Plan to drill for oil on church site draws protesters
Southfield — Joseph Person is a member of Word of Faith Christian Center, but instead of attending services Sunday, he stood outside the church with more than 50 others, protesting a proposal to drill for oil on the sprawling site.
“Southfield is a nice community, and we want to keep it that way,” Person said. “We know what it’s like around Marathon (refinery in southwest Detroit and Ecorse). ... We don’t want our community to be next.”
With the blessing of the church pastor, the Rev. Keith Butler, a former Detroit city councilman, Traverse City-based oil and gas exploration company Jordan Development in October applied for a permit with the Michigan Department of Environmental Quality to dig an oil well at the 110-acre heavily wooded church grounds at Evergreen and Nine Mile.
Jordan Development and the church agreed to an oil and gas lease, which was filed with the Oakland County Clerk’s Office.
The state Department of Environmental Quality set a Monday deadline for anyone wishing to comment on the proposal. The agency was expected to make a decision on the application as early as this week.
An attempt to get a comment from Butler on Sunday was unsuccessful after two church employees told a reporter, “You need to get off the property now.”
Others inside the church said Sunday they weren’t authorized to speak about the issue.
The church’s website encourages congregants to write to the MDEQ with talking points that include: “A successful oil well would be very beneficial to the church and surrounding community;” and “The location of the well was selected by Jordan along with Word of Faith church at a location that will not interfere with the church activities nor the surrounding property owners nor the city of Southfield.”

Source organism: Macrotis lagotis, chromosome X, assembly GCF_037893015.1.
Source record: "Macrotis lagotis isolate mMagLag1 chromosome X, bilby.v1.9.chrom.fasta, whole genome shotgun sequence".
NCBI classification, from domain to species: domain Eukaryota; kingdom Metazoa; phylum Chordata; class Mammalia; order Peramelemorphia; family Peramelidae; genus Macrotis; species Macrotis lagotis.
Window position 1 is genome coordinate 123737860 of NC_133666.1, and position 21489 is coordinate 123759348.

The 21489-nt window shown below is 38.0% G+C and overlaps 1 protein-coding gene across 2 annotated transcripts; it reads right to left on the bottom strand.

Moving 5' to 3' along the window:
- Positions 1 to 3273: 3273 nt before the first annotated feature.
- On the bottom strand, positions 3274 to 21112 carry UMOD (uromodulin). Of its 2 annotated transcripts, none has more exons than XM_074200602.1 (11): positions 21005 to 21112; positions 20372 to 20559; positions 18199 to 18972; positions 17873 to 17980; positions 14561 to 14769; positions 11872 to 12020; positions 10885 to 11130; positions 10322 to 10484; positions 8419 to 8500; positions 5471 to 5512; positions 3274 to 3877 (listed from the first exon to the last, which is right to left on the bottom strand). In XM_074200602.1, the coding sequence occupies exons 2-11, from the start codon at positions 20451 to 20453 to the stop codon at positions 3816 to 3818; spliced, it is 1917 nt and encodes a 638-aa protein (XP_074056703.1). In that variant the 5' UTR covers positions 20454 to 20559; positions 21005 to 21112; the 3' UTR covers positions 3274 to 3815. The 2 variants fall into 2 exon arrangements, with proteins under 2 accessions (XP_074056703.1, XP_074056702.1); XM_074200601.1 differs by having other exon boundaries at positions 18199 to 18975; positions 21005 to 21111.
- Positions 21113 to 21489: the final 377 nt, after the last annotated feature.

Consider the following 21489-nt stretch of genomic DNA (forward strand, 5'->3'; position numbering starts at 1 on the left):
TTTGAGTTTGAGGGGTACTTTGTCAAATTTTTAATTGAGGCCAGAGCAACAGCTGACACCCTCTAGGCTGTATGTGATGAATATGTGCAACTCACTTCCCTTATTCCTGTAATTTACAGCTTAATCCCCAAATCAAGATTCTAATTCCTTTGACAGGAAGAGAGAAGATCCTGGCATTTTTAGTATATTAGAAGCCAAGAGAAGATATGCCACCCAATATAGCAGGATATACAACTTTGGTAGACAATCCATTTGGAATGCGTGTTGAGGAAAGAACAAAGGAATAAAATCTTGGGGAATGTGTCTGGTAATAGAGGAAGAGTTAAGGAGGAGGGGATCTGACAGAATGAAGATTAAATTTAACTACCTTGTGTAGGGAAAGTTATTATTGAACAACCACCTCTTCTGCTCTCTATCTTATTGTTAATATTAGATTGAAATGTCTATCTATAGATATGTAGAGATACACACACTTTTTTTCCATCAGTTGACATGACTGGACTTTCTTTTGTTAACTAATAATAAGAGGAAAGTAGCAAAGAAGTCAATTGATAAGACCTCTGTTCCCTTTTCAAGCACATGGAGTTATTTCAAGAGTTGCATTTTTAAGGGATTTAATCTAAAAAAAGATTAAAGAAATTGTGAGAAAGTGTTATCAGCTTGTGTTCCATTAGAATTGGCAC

Resident Roger Goolsby said he isn’t buying the claim that an oil well would be harmless.
“A lot of people in Southfield still use well water, and they don’t want this,” he said. “We also don’t want to kick open the door to allow more companies to start drilling for oil.”
Southfield’s acting mayor, Donald Fracassi, has stated publicly he wanted to get more information before deciding whether to support or oppose the plan. He was not available for comment Sunday.
As protesters shivered outside the church Sunday morning, a woman in a passing car asked Person what was going on. He told her about the drilling plan.
“I’m a member of this church, but Bishop Butler is wrong on this,” he told the woman.
“Only about 20 percent of the people who go to the church are from Southfield, so they don’t have a vested interest in this like we do.
“We can be anywhere we want on a Sunday morning, but we’re out here.”
William Cabe, who held a sign bearing the message “Thou Shall Not Drill,” said he has several concerns that include increased traffic and activity at the site, a few blocks from his home.
“We don’t want the trucks. We don’t want the lights. We don’t want the cleanup,” Cabe said. “We’re hoping this protest will bring attention to the issue.”